Application of Radiation Grafting in Reagent Insolubilization

  • Chye H. Ang
  • John L. Garnett
  • Ronald G. Levot
  • Mervyn A. Long


Radiation grafting is shown to be a method with considerable research and industrial potential for the insolubilization of a wide range of organic reagents on polymer surfaces. The principle of the method is outlined in detail and involves radiation-induced copolymerization of a monomer containing an appropriate functional group to a polymer, then attachment of the reagent by subsequent chemical reactions. The relative merits of the two relevant grafting methods for this purpose, namely pre-irradiation and the mutual technique, are evaluated. Typical experimental procedures for each method are discussed. The mutual technique is shown to be more satisfactory for insolubilization reactions because of the lower radiation doses needed to achieve a particular percentage graft, resulting in less radiation damage to the backbone polymer. Variables influencing the efficiency of the mutual grafting method are reviewed, including solvent, dose rate, and dose. Additives for optimizing the grafting yield and properties are considered, including mineral acid and polyfunctional monomers. Methods for reducing competing homopolymerization are summarized. Three examples of the application of the mutual radiation grafting technique for insolubilization reactions are discussed in detail. These include immobilization of enzymes, heterogenization of catalytically active homogeneous metal complexes, and the anchoring of analytical reagents to form ion exchange resins.


Backbone Polymer Ethyl Acrylate Radiation Dose Rate Ethyl Acrylate Simultaneous Method 
These keywords were added by machine and not by the authors. This process is experimental and the keywords may be updated as the learning algorithm improves.


Unable to display preview. Download preview PDF.

Unable to display preview. Download preview PDF.


  1. 1.
    G. R. Marshall and R. B. Merrifield, in: Biochemical Aspects of Reactions on Solid Supports (G. R. Stark, ed.), pp. 111–169, Academic Press, New York (1971).Google Scholar
  2. 2.
    K. G. Allum, R. D. Hancock, I. V. Howell, R. C. Pitkethly, and P. J. Robinson, Supported transition metal complexes. IV. Rhodium catalysts for the liquid phase hydroformylation of hexene-1,J. Catal. 43, 322–330 (1976).CrossRefGoogle Scholar
  3. 3.
    K. G. Allum, R. D. Hancock, I. V. Howell, R. C. Pitkethly, and P. J. Robinson, Supported transition metal complexes. V. Liquid phase catalytic hydrogenation of hexene-1,J. Catal 43, 331–338 (1976).CrossRefGoogle Scholar
  4. 4.
    Y. Kawabata, M. Tanaka, and I. Ogata, Asymmetric hydrogenation by a rhodium catalyst complexed with a phosphinite derived from cellulose, Chem. Lett.1976, 1213–1214.Google Scholar
  5. 5.
    T. J. Pinnavaia and P. K. Welty, Catalytic hydrogenation of 1-hexene by rhodium complexes in the intracrystal space of a swelling layer lattice silicate, J. Am. Chem. Soc. 97, 3819–3820 (1976).CrossRefGoogle Scholar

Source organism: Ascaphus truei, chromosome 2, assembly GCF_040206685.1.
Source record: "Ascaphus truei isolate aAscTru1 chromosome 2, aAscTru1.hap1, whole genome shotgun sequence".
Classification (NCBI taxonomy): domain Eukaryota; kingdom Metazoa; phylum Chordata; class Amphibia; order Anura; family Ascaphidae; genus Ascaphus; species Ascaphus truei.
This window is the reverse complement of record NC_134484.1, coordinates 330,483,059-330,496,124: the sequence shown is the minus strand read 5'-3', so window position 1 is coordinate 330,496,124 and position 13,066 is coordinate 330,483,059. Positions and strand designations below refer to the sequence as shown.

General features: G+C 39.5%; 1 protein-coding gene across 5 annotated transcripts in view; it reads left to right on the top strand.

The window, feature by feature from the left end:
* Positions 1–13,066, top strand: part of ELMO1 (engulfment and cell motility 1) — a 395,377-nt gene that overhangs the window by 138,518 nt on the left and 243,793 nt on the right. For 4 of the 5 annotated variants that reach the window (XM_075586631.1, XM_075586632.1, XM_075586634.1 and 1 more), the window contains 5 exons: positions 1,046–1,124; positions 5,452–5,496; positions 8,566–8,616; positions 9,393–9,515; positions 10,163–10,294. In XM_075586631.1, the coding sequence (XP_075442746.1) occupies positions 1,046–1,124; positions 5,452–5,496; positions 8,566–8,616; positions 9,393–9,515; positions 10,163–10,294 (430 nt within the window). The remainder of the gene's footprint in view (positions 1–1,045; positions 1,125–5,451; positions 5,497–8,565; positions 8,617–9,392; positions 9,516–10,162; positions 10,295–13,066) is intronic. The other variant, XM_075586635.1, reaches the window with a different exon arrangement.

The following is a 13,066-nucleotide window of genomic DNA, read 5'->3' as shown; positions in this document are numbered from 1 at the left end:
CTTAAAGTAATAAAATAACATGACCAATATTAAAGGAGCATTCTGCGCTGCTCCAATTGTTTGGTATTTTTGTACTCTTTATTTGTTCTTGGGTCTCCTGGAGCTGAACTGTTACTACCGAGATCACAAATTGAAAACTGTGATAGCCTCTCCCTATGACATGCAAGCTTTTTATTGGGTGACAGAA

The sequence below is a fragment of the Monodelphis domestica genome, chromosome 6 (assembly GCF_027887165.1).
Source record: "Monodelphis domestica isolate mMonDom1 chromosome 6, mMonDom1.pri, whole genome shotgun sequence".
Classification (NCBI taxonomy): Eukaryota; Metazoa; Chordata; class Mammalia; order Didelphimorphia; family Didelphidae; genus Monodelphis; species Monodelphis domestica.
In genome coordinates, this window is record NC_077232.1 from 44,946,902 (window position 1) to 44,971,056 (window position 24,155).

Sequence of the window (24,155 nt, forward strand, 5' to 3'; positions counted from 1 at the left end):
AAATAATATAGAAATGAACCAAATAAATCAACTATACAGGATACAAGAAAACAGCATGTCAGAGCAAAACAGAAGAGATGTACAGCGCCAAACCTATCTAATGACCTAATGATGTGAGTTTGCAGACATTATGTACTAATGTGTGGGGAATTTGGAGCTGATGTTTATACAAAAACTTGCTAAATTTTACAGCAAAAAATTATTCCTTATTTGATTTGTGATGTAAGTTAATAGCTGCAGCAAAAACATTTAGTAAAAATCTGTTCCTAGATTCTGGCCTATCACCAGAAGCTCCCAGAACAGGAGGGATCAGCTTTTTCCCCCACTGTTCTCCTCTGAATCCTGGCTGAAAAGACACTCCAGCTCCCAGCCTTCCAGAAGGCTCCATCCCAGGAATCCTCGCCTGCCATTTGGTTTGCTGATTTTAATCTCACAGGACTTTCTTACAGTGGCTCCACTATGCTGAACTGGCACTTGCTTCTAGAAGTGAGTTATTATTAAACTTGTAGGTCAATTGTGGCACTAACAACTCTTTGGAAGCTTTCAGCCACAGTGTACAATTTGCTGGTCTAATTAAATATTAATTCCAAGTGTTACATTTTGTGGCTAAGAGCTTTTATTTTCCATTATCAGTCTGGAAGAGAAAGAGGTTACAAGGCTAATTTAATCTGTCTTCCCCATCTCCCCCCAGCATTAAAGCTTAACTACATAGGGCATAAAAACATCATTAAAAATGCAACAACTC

6. 6.
    M. Capka and V. Kavan, Catalytic activity of rhodium (I) complexes containing poly(siloxy)alkyl diphenyl phosphines, Collect. Czech. Chem. Commun. 45, 2100–2107 (1980).Google Scholar
  7. 7.
    J. L. Garnett, R. S. Kenyon, and M. J. Liddy, Enzyme immobilization by covalent attachment to novel polymer matrices prepared by a radiation grafting technique,J. Chem. Soc. Chem. Commun.1974, 735–736.Google Scholar
  8. 8.
    I. Kaetsu, M. Kumakura, M. Yoshida, M. Asano, M. Himei, M. Tamura, K. Hayashi, Immobilization of enzymes by radiation, Rad. Phys. Chem. 14, 595–602 (1979).CrossRefGoogle Scholar
  9. 9.
    A. Charlesby, Atomic Radiation and Polymers, Pergamon Press, Oxford (1960).Google Scholar
  10. 10.
    A. Chapiro, Radiation Chemistry of Polymeric Systems, Interscience, New York and London (1962).Google Scholar
  11. 11.
    J. L. Garnett, Grafting, Rad. Phys. Chem. 14, 79–99 (1979).CrossRefGoogle Scholar
  12. 12.
    J. L. Garnett and N. T. Yen, Acid effects in the radiation grafting of monomers to polymers, particularly polyethylene, ACS Symp. Ser. 121, 243–261 (1980).CrossRefGoogle Scholar
  13. 13.
    S. Dilli and J. L. Garnett, Radiation-induced reactions with cellulose. IX. Copolymeriza-tion with styrene using a pre-irradiation procedure and the effect of additives on the grafting reaction, Aust. J. Chem. 24, 981–987 (1971).CrossRefGoogle Scholar
  14. 14.
    G. M. Kline, Analytical Chemistry of Polymers Part1, 3rd Edition, Interscience, New York (1966).Google Scholar
  15. 15.
    A. Ekstrom and J. L. Garnett, Radiolysis of binary mixtures. Part IV. The effect of polycyclic aromatic additives in methanol, J. Chem. Soc. A1968, 2416–2418.Google Scholar
  16. 16.
    A. Chapiro, A. M. Jendrychowska-Bonamour, and G. Lelievre, Molecular products in the radiolysis of vinyl monomers, Faraday Discuss Chem. Soc. 63, 134–140 (1977).CrossRefGoogle Scholar
  17. 17.
    S. Dilli and J. L. Garnett, Radiation-induced reactions with cellulose. III. Kinetics of styrene copolymerization in methanol, J. Appl. Polym. Sci. 11, 859–870 (1967).CrossRefGoogle Scholar
  18. 18.
    J. L. Garnett, Grafting to cellulose using UV and gamma radiation as initiators, ACS Symp. Ser. 48, 334–360 (1977).CrossRefGoogle Scholar
  19. 19.
    R. B. Phillips, J. Quere, G. Guiroy, and V. T. Stannett, Modification of pulp and paper by graft copolymerization, Tappi 55, 858–867 (1972).Google Scholar
  20. 20.